Exercise has beneficial effects on pain in knee osteoarthritis (OA), yet the underlying mechanisms are unclear. The purpose of this study was to investigate the effects of exercise on pressure–pain sensitivity in patients with knee OA.


In a randomized controlled trial, participants were assigned to 12 weeks of supervised exercise therapy (ET; 36 sessions) or a no attention control group (CG). Pressure–pain sensitivity was assessed by cuff pressure algometry on the calf of the most symptomatic leg. The coprimary outcomes were pressure–pain thresholds (PPTs) and cumulated visual analog scale pain scores during constant pressure for 6 minutes at 125% of the PPT as a measure of temporal summation (TS) of pressure–pain. Secondary outcomes included self-reported pain using the Knee Injury and Osteoarthritis Outcome Score (KOOS) questionnaire. Analyses were based on the “per-protocol” population (participants following the protocol).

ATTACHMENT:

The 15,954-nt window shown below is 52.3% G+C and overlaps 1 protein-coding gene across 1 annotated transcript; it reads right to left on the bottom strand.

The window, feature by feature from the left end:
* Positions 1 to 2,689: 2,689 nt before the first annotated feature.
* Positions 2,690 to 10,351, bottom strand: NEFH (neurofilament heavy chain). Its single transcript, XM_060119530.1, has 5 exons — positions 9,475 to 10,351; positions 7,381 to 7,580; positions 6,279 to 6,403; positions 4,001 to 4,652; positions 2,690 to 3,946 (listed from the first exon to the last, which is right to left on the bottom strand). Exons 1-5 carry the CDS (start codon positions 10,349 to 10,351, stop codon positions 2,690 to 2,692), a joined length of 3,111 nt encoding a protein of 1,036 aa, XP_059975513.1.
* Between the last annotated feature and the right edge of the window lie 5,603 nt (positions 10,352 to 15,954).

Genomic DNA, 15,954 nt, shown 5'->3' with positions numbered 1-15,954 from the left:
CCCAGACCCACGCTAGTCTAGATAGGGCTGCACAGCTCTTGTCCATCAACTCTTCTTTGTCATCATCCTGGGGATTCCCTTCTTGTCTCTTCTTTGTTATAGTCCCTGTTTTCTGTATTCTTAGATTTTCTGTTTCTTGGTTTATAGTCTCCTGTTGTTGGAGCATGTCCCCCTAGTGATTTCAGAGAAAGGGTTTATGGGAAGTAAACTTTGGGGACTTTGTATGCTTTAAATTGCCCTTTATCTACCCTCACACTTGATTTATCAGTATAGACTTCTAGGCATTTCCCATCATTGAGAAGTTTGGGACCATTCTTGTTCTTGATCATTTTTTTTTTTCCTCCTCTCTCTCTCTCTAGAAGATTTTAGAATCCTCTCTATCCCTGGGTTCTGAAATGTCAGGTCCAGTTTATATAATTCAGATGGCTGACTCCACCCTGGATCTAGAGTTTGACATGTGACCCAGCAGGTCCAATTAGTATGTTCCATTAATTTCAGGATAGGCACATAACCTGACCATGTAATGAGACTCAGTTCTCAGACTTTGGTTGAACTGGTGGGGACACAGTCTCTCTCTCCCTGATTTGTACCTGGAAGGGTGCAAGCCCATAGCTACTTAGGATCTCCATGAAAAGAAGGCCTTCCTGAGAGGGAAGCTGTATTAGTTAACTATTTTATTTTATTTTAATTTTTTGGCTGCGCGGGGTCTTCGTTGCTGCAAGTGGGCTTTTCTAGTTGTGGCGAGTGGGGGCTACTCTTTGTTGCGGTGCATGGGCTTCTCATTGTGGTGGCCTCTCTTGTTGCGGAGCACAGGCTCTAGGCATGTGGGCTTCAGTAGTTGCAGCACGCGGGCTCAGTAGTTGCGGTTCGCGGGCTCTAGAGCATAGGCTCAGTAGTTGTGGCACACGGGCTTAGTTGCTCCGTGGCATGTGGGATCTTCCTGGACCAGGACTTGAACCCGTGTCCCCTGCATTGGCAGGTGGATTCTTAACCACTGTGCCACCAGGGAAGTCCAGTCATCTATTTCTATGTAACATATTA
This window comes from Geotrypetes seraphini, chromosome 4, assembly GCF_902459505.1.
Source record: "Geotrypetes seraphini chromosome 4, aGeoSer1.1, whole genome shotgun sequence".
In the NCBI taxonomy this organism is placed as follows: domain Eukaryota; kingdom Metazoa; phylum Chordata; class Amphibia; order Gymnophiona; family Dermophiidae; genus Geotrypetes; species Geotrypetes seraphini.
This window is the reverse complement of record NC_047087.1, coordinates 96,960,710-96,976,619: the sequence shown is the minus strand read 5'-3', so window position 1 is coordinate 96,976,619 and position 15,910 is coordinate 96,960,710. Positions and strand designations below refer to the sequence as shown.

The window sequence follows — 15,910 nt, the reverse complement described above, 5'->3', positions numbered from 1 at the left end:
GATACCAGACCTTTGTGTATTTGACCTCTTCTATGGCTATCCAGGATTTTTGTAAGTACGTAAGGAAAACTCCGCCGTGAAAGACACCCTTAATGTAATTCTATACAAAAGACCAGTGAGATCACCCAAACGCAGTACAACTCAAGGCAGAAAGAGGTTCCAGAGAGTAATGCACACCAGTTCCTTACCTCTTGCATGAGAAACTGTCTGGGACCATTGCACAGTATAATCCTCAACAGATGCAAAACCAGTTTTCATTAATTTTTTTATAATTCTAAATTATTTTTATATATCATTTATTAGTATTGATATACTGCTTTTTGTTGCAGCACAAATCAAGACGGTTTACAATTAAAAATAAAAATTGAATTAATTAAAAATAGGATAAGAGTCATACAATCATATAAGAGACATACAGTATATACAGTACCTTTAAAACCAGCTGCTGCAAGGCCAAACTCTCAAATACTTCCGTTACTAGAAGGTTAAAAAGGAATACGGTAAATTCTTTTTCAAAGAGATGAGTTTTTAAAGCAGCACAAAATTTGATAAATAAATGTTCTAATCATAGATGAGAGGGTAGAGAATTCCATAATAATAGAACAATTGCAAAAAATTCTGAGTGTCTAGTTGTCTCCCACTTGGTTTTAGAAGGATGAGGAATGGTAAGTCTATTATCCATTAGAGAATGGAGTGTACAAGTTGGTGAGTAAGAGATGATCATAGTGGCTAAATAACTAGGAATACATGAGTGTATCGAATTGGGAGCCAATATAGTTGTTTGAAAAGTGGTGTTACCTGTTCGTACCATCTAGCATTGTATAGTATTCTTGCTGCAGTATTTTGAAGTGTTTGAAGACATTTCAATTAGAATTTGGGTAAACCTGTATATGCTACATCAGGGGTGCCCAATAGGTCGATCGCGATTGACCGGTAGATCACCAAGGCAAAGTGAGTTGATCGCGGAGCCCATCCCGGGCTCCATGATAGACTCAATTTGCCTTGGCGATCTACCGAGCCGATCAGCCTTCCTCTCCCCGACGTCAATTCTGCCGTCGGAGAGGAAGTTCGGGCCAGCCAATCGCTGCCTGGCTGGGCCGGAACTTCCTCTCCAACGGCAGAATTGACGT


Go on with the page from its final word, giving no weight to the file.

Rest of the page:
Sixty participants were randomized (31 in ET group, 29 in CG), and the per-protocol population included 48 participants (25 in ET group, 23 in CG). At followup, mean group differences in the change from baseline were 3.1 kPa (95% confidence interval [95% CI] 0.2, 6.0; P = 0.038) for the PPT, 2,608 mm × seconds (95% CI 458, 4,758; P = 0.019) for TS, and 6.8 points (95% CI 1.2, 12.4; P = 0.018) for KOOS pain, all in favor of ET.


Pressure–pain sensitivity, TS, and self-reported pain are reduced among patients completing a 12-week supervised exercise program compared to a no attention CG. These results demonstrate beneficial effects of exercise on basic pain mechanisms and further exploration may provide a basis for optimized treatment.